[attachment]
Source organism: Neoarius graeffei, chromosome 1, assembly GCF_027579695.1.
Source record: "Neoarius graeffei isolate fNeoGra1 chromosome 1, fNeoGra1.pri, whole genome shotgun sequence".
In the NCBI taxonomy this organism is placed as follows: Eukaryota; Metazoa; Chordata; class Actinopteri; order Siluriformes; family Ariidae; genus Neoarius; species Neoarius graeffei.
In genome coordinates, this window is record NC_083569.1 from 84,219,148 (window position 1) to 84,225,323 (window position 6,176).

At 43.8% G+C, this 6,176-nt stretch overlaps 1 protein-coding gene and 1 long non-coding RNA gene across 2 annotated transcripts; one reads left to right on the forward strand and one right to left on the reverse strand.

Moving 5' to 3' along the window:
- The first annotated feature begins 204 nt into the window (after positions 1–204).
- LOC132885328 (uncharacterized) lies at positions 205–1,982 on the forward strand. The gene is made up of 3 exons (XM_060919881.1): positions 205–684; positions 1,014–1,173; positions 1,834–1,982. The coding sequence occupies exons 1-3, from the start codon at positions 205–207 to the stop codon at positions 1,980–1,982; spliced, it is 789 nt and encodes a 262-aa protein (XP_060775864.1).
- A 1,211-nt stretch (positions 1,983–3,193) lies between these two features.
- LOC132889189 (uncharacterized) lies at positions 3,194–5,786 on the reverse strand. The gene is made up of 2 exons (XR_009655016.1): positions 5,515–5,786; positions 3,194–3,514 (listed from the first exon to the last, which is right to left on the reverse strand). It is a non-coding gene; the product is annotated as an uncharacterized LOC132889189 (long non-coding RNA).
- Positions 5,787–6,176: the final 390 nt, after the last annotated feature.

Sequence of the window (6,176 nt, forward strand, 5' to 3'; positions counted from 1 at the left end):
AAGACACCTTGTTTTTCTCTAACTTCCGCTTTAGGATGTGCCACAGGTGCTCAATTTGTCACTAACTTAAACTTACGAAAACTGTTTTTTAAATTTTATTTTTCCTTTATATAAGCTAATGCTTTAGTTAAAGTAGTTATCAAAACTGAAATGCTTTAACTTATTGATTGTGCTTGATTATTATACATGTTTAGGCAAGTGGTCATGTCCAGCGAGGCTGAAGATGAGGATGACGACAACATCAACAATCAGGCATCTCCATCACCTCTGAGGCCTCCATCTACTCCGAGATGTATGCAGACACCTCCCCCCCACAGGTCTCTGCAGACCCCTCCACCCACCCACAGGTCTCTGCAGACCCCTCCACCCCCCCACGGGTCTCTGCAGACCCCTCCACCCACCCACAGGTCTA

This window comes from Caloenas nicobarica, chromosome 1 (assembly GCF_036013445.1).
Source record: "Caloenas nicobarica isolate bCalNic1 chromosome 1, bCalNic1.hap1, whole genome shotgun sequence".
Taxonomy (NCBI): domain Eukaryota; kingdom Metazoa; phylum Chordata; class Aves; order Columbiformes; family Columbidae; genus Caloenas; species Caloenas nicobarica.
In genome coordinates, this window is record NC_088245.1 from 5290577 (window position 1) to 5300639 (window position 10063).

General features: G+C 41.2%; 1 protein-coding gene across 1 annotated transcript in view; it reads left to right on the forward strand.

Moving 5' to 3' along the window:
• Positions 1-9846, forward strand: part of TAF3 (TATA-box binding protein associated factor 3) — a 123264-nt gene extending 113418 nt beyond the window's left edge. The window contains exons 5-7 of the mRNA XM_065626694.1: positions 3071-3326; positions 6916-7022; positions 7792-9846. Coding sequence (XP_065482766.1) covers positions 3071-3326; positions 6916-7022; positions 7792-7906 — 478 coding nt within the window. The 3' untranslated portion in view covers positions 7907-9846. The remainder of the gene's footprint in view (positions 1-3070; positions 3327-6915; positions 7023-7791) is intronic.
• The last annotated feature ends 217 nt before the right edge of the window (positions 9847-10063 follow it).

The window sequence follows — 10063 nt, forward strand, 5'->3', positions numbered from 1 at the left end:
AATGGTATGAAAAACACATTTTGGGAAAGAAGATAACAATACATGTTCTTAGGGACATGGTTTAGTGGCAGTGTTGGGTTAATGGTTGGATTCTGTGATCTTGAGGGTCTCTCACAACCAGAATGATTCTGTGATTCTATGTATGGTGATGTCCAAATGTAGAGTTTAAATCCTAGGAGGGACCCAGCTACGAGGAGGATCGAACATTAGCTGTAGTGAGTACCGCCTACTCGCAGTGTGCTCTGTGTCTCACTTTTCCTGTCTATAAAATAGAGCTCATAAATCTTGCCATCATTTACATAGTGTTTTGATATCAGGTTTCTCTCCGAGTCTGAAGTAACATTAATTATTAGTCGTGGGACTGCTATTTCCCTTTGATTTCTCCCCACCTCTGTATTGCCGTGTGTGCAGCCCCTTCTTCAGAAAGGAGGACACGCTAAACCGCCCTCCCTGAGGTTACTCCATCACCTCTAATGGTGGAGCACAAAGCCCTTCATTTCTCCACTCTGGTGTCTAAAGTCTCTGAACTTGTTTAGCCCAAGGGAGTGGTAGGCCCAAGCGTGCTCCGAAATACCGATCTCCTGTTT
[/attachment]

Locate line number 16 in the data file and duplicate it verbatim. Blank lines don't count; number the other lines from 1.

Taxonomy (NCBI): domain Eukaryota; kingdom Metazoa; phylum Chordata; class Aves; order Columbiformes; family Columbidae; genus Caloenas; species Caloenas nicobarica.